Stats in the Family Make a Difference in the World
What does research in the areas of endangered species and evolution have in common? Professor Charles Geyer of the University of Minnesota can tell you: statistical analysis. Throughout his career as a professor and also a researcher, Geyer has created and developed specific models used for statistical analysis to find meaning in data.
As an undergraduate, Geyer majored in physics but found himself uninterested in attending graduate school. Upon deciding not to go further in the field, Geyer became interested in statistics, often dabbling in it partly due to his family’s influence. Geyer’s sister, Ruth Shaw, is a professor of evolutionary genetics at the University of Minnesota, and her research exposed him to a new area of statistics: life history analysis. While Geyer participated in some of her projects, his father was also a chemist whose work interested him. “Stats is a family project,” Geyer says.
At the age of forty, Geyer decided to go to graduate school due to his developed interest in statistical research. Attending the University of Washington, he knew his experience with his sister’s projects had prepared him well. While there, he became involved with seemingly unrelated research projects; however, as he began to connect the dots, he saw how similar models could be used to solve unrelated problems.
The California Condor and Markov Chain Monte Carlo
During graduate school, Geyer became involved with a research project at the San Diego Zoo involving the California condor, North America’s largest bird. The species, however, is endangered and the zoo’s research director needed help looking at the genetics of the captive breeding population. At the time, the entire species was part of a captive breeding program at the zoo, but has since been released. The survival of this impressive bird was dependent on understanding this essential part of their behavior and analyzing the DNA fingerprinting data, a new tool at the time.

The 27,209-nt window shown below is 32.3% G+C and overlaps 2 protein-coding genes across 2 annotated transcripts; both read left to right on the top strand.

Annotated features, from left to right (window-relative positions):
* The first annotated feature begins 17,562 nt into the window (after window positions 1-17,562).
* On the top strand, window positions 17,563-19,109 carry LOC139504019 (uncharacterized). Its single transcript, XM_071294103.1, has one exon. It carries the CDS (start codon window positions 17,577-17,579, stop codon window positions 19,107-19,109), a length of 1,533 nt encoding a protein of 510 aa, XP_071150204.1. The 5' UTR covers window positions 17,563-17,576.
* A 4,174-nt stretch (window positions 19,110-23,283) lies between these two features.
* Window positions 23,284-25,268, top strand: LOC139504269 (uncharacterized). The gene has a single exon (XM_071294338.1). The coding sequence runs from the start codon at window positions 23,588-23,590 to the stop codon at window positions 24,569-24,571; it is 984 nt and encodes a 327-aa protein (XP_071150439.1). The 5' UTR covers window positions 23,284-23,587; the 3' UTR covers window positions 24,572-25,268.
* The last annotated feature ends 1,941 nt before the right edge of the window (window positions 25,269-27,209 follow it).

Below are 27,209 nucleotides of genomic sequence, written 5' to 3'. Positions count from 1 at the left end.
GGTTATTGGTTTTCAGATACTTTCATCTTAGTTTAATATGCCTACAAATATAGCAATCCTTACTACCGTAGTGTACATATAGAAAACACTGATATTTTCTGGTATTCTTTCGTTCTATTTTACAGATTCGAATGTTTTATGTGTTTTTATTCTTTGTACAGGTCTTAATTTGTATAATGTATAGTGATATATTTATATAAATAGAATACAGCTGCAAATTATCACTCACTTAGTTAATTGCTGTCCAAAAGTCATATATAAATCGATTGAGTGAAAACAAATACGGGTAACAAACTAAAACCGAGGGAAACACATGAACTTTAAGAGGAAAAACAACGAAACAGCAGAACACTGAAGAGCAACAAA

From the analysis, Geyer and team saw how location affected the bird’s breeding structure. By using statistical models and approaches to the project, they discovered that the population structure was closely tied to geography; the birds chose not to fly as far as they could.
In the conclusion he found, Geyer happened to come across the Markov Chain Monte Carlo, a very specific area within spatial statistics. This area become extremely popular in the 1990s and was universal in simulating any population distribution model. “It was total luck that I stumbled on it,” Geyer notes. “I became an expert on something not because I planned to but because it just happened.” His research eventually turned into a paper still widely cited today.
Darwinian Fitness and the Aster Model
Geyer, Shaw, and their coworkers have also participated in research involving an area called life history analysis. This area, which involves studying evolution and the Darwinian fitness of organisms, was in a problematic state before the development of the aster model. “Biologists knew what data they needed to address the evolutionary and ecological questions of scientific interest, but there did not seem to be any suitable statistical methods to analyze such data,” Charles says.
The idea of aster models was developed around 1980 by Geyer when Shaw was a graduate student. However, it wasn’t until 2005, when both Shaw and Geyer were professors, that they applied the aster model to a project. This project, known as the Echinacea project, collected life history data on the native prairie wildflower Echinacea angustifolia. “They really needed to do valid statistical analyses,” Geyer notes.
Unable to find the original idea from 1980, Geyer reconstructed the model to make it more generalized. With the aster model, the Echinacea project was able to make sense of its life history data. On top of this, he provided software to complete aster analyses in seconds. This model has resulted in more than 20 research papers from their group and over 100 other papers that cite them. “Aster models are on their way to becoming a widely used scientific tool,” Geyer says.
Although the aster models were proven effective in making sense of large data, Shaw and Geyer are far from done with them. Both professors are on sabbatical this year with that time devoted to further development of the aster model.